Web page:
During the Dark Ages, Northern Italy was invaded by barbarian hordes from the North, they massacre the populations of whole towns on their way. When Emiliano (Steve Reeves) returns to his village to find it destroyed and his father killed, he vows to stand up to the barbarians and along with some other survivors, hides out in the forests to launch a series of small attacks against the barbarian soldiers. He soon gains a reputation and news is taken to the Barbarian leader Alboino. He sends his second in command Svevo to the province to hunt down the man responsible for the attacks. They capture Emiliano, suspecting him of being the Goliath behind the attacks, but Londo, the daughter of the province's governor, is smitten by him and sure he cannot be the Goliath - Svevo insists that he is put to the test...
After the unprecidented success of Hercules (1958), Italian producers were quick to capitalise and soon after the official sequel Hercules Unchained (1959), work began on Il Terrore dei barbari. Instead of following a similar, mythological storyline however, the film became one of the first Historical Pepla, set in the 6th Century in the post-Roman era during the invasion of Northern Italy by the Lombards - a rather obscure period for an international audiences but dutifully retained in the English language dubbing. This particular choice of setting never really affects the film too much and Il Terrore dei barbari has a rather standard storyline of invaders taking over a land and the survivors rallying to form a resistance movement against them, with a romance that crosses the boundaries and threatens both sides - it could work equally well in anything from a prehistoric to Second World War setting. Although running to less than 90 minutes, pacing is rather on the slow side and the film does threaten to drag in a few places, but fortunately the characterisation is built up well in this time, the action scenes are impressive enough to keep the film moving and it all builds up to a fittingly dramatic climax.
Obviously the unique factor here is the musclebound lead and the script was written to make the most of Steve Reeves in the lead role - in one very memorable sequence (particularly for a female audience), he has to prove his strength to prove his innocence - although this scene never really does make any sense (by proving his strength he proves that he is not the Goliath) and one suspects that the writers were just trying to shoehorn another 'strong man' sequence into the script, but it is certainly an enjoyable enough sequence that this does not matter. This lead character was called Emiliano in the Italian script and this name is retained in the English dub, but presumably to justify the film's eye catching American title, Goliath and the Barbarians, the characters keep referring to him as a Goliath which becomes a little bizarre after a while.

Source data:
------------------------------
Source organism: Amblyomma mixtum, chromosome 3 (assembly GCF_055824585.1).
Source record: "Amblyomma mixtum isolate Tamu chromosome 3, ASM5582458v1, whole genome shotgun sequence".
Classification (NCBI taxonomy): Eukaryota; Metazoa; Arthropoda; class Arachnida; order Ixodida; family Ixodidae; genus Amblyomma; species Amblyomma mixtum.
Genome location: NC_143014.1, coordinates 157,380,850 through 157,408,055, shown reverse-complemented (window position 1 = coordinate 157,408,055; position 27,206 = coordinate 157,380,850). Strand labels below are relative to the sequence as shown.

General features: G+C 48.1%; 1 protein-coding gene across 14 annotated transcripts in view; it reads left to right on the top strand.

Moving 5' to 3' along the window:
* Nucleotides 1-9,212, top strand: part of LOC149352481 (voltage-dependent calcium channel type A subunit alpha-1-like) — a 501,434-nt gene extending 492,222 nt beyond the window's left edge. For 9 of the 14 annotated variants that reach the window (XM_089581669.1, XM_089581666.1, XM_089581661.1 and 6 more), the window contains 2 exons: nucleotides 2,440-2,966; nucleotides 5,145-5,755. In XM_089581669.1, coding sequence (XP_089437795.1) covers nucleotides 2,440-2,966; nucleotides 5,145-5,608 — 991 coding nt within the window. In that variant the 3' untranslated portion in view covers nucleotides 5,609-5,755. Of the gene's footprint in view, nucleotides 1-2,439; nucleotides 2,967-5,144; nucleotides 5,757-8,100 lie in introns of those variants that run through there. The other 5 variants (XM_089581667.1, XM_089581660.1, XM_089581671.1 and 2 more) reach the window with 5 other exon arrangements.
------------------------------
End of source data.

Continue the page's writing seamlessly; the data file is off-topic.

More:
Director Carlo Campogalliani was an ideal choice to helm this film - his career, dating back to the very dawn of narrative cinema had encompassed the original Bartolomeo Pagano Mactise films and more recently he had written and directed the elaborate adventure film Capitan Fuoco (1958). The action scenes are not to the epic scale of some of the Historical Pepla but they are all helmed with flair including the fast paced horse riding while the nighttime scenes at the Barbarian camp are a real highlight and look beautiful, filmed in a yellow firelight rather than the more usual blue-tinted day-for-night technique which often obscured dark scenes entirely.
Steve Reeves takes the lead role and is bulked up as much as we was for the Hercules films (he would have to tone down considerably following an injury during 1959) and still sporting his Herculean beard. Showing the solid acting that set him above most of the genre's other strong-men, he looks very good throughout this film. A number of familiar faces make up the rest of the cast including Arturo Dominici and Andrea Checchi from Mario Bava's La Maschera del demonio (1960) as Barbarian leaders alongside retiring American Western star Bruce Cabot in a short appearance as Alboino, head of the Lombards. Sensuous love interest Londo is played by Cuban actress Chelo Alonso who later appeared as the equally feisty fianceť to Tomas Milian in Spaghetti Western Run, Man, Run (1969).
A rather slow paced story might disappoint anyone looking for the non-stop action and adventure of some of the other genre titles, but Goliath and the Barbarians has a solid script that provides plenty of character. Campogalliani does a great job behind the camera and all of the action scenes look great, while Reeves is one fine form in the lead role and backed up by a good cast. Probably one of the best Pepla and always enjoyable, this title comes recommended.
|Anyone famous in it?||Steve Reeves - star of the original Fatiche di Ercole (1958) that started the Peplum boom.|
|Directed by anyone interesting?||Carlo Campogalliani - a veteran Italian director whose work dates back to the early Silent Film days, including Il Testamento di Maciste (1920) he later directed the Peplum titles Son of Samson (1960) and Ursus (1961)|
|Any gore or violence ?||Nothing bloody.|
|Any sex or nudity?||None|
|Who is it for?||Recommended to all Peplum fans and a must see for fans of Steve Reeves.
|Visuals||Original Aspect Ratio - 2.35:1. Not anamorphically enhanced. Colour.
Print quality is generally very strong with good colours and detail and very little damage. A few scenes are slightly softer.
|Audio||English mono - sounds fine.|
|Extras||This disc includes:
|Region||Region 0 (ALL) - NTSC|
|Availability||This available only as a double feature along with Goliath and the Vampires.|
|Other regions?||Released in Spain with English audio, using the same print.|
|Cuts?||Cut status unknown. Print used is Italian language.